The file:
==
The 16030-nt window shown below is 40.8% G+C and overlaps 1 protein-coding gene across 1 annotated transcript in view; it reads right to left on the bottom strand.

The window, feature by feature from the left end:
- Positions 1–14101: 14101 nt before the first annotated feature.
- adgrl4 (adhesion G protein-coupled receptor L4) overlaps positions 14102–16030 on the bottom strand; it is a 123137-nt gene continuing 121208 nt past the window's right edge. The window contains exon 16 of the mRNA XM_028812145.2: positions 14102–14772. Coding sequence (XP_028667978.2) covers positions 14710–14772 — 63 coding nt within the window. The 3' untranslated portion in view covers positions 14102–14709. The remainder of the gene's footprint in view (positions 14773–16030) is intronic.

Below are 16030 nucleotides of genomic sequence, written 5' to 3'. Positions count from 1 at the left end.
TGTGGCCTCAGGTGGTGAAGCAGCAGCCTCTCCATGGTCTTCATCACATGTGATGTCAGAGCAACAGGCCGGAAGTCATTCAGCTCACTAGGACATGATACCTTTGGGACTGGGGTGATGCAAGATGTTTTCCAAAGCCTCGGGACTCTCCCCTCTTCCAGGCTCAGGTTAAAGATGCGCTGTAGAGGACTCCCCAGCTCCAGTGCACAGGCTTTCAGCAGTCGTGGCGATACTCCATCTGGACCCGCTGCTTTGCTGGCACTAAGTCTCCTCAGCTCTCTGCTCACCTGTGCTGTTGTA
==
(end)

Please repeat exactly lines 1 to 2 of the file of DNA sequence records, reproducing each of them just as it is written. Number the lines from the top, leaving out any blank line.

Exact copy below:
The 16030-nt window shown below is 40.8% G+C and overlaps 1 protein-coding gene across 1 annotated transcript in view; it reads right to left on the bottom strand.

The window, feature by feature from the left end: